Pee Wee and I spend many hours trying to come up with a combination of cut length of brass, and specific weight of cores, trying to get lead to push all the way to the tip of the bullet. However, after many fruitless hours of trying, Brian Thurner mentioned that he never tries to get lead to push all the way to the end, and that the slight hollow points will fly perfectly fine. So, we weighed a sampling of the 5.7X28 FN brass, and came up with an average weight of 60 grains, including the primers, which we did not punch out for a variety of reasons.

    Doing the math, for the 168 grain version, we calculated a core weight of 108 grains. And, for the 150 grain version, we settled in at 90 grains for the core weight. We got the best consistency in making swaged cores by doing the swaging in two steps. For the 168 grain version, the first push on the core brought it's weight to 113 grains. And, for the 90 grain cores, we pushed the first step to 100 grains. By making a slight adjustment in the die for each weight from the first push, we got cores that were dead nuts on at their respecting target weights, +/- .2 grains. That's pretty respectable, closer than the weights on the brass cases.

    We next seated cores in the brass, obviously adjusting when switching from 168 to 150 grain bullets.

    The final point form yielded very nice formed bullets with hollow points that are less than the knockout pin diameter. No cutting to length on the brass. That saved a tedious step. Thanks, Brian for that tip!

    The 150 grain bullets are 1.105" long, and right at .3085" in diameter.
    The 168 grain bullets are also 1.105" long (we didn't cut any brass) and also at .3085" in diameter.

    The hollow point cavities on the 150's are slightly larger (almost imperceptible) than on the 168's. The lead almost goes to the tip on the 168's. The 5.7 X 28 FN brass seems perfect for making the 168's!

    I'll use the 168's for load development for my M1A rifle, in 308 Win.
    Pee Wee and I will BOTH use the 150's for stuffing into our 300 blackout rounds.
    We made about 800 168's, and 300 or so 150's to start with. The 168's will serve for my use in the M1A for some time to come. Pee Wee doesn;t yet have anything that shoots 308 Win. The 300 Blackout needs, however, will demand many thousands of these sweet 150 grain bullets. We'll load them with Lil Gun powder, check your load data book for how much to use, OAL, etc.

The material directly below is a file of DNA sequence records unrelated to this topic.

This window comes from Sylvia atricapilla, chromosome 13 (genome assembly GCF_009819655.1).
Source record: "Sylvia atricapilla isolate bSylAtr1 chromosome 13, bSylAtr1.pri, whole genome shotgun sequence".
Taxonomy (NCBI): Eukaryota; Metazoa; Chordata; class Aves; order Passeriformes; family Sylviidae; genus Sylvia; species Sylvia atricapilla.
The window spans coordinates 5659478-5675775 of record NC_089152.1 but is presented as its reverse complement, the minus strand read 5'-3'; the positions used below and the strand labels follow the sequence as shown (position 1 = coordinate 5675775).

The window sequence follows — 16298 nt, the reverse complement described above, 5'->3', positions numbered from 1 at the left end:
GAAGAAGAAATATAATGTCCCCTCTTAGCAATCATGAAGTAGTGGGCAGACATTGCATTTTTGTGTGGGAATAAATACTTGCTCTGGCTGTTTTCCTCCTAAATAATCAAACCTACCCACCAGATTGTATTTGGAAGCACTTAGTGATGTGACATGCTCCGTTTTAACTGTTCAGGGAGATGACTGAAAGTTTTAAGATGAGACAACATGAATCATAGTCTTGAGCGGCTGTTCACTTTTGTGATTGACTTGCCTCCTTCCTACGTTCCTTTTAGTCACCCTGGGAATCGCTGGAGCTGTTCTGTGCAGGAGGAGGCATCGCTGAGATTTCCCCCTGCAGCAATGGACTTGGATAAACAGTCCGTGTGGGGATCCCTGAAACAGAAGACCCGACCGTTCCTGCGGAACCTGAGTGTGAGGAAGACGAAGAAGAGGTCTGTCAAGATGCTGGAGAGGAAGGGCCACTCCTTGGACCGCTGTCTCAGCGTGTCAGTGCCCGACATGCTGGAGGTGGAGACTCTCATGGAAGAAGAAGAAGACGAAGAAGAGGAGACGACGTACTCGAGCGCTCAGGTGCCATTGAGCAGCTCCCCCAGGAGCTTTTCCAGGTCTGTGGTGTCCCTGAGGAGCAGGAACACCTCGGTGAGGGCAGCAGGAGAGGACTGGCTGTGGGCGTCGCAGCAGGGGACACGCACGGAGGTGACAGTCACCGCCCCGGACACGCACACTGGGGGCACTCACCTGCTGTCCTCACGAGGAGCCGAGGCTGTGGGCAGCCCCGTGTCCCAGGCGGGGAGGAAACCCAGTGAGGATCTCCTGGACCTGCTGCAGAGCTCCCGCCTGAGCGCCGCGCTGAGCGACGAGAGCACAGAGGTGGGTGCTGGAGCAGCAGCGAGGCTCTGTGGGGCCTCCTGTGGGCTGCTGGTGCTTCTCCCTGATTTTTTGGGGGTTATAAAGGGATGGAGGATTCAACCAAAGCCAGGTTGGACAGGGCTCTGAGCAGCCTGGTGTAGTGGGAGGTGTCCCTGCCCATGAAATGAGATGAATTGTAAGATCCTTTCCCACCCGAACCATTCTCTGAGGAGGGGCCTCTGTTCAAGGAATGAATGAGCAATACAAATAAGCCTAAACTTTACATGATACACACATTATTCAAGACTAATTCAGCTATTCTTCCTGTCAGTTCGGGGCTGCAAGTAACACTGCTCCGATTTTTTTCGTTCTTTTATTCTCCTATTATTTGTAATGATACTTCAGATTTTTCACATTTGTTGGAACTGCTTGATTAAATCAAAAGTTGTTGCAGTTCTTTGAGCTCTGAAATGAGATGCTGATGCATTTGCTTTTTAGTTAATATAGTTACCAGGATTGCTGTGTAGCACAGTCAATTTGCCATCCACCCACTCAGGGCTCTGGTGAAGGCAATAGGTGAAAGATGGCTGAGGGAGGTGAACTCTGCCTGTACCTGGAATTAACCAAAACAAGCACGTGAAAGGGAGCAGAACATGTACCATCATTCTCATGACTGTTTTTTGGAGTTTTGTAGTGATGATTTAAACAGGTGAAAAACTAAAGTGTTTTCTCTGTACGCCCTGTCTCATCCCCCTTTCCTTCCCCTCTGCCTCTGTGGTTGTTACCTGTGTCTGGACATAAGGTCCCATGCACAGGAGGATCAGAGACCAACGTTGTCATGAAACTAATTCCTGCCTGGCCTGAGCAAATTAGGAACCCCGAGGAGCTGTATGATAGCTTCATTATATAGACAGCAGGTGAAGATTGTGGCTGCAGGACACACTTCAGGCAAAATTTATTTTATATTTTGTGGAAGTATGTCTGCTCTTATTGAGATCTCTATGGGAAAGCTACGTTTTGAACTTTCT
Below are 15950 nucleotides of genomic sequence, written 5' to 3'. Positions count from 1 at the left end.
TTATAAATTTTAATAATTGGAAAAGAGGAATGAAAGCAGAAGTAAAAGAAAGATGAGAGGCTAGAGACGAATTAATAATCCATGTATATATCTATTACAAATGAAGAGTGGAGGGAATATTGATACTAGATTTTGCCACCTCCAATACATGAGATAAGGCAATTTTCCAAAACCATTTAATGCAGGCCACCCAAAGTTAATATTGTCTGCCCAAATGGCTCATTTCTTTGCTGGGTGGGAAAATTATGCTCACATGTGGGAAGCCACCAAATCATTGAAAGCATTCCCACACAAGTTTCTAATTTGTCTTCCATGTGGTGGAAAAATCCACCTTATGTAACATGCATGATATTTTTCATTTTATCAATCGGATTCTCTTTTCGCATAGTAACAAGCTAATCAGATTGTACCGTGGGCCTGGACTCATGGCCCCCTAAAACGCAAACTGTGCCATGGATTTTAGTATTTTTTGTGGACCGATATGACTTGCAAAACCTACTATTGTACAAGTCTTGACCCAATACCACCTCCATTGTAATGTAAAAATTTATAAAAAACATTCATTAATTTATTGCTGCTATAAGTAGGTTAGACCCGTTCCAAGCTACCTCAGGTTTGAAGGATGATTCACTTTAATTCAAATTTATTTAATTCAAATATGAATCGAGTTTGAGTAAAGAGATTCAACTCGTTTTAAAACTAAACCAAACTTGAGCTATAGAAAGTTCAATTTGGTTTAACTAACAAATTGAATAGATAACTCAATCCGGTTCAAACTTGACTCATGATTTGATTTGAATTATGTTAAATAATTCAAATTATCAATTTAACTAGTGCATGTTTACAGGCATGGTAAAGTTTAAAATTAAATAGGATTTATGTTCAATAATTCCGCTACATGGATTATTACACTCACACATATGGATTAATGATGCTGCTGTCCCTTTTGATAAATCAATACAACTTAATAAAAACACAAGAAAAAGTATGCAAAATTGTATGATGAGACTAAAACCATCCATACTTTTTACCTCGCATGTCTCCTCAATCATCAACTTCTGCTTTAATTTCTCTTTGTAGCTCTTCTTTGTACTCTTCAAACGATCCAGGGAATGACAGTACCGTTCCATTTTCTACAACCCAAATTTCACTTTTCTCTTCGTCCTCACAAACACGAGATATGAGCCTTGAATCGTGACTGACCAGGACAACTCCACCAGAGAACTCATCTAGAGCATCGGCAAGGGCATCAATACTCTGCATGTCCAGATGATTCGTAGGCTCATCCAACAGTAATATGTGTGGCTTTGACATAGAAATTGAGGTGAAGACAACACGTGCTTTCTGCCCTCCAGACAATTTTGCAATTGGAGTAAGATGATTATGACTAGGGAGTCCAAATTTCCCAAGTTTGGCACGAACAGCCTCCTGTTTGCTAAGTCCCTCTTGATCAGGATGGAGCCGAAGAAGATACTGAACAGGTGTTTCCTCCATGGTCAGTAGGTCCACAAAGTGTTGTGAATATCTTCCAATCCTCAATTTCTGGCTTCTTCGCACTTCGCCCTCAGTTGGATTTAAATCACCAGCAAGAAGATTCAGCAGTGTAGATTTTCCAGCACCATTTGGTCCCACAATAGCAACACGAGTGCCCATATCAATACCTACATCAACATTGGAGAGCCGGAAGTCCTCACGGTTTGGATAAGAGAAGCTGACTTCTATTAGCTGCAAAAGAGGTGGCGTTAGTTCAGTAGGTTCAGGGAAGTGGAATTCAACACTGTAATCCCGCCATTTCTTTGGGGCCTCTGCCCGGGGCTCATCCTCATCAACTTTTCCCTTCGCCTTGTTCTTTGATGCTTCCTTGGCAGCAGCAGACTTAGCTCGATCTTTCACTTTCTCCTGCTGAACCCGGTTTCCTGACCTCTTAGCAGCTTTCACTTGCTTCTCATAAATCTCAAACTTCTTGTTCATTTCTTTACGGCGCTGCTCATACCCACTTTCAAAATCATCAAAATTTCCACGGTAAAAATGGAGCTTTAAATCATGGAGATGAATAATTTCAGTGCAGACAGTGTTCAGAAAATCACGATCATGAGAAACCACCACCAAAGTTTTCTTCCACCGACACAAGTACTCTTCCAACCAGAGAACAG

I'll add images as I find the time. I just wanted to document the process for making these bullets, and hopefully save others the hours and hours of development time that we put into this project.

    Perhaps some kind soul will make this post a "sticky"....
    Last edited by DukeInFlorida; 03-24-2016 at 07:51 PM.


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  2. #2
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    Duke, I've been using the same weights for my 30-30, but put a black plastic pellet in each before putting them into the point forming die. Then, I set the die to only start the point forming. The pellet forms a round point to use in a lever rifle.

    I was the lucky recipient of 3k 5.7 x 28 at junk brass prices

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  3. #3
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    Great Idea, Bill.....

    I presume that the plastic pellet that you refer to are the Airsoft type pellets?

    http://www.ebay.com/itm/like/2612055...&ul_noapp=true

    I've been using Hornady FTX type bullets in my Winchester lever action 30-30 (top eject)... And, the Airsoft pellets sound like an excellent way to save $$$ on those.


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    Boolit Buddy


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    Yep, but the black ones have a great side effect. When you give just a little too much pressure, they will fracture off and give a flat surface to prevent setting off the next primer. Yellow,Green, White, all keep their integrity. I'll post some pictures from this weekend's batch.

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  5. #5
    Boolit Master

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    I made the mistake of chopping of the neck and shoulder of a bunch of 5.7x28s instead of expanding the necks. Now I have a bunch of jackets that will only make about a 120 gr open tip bullet. I'll probably shoot them in the Contender 14 in. barrel.

    Bob
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  6. #6
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    Quote Originally Posted by midnight View Post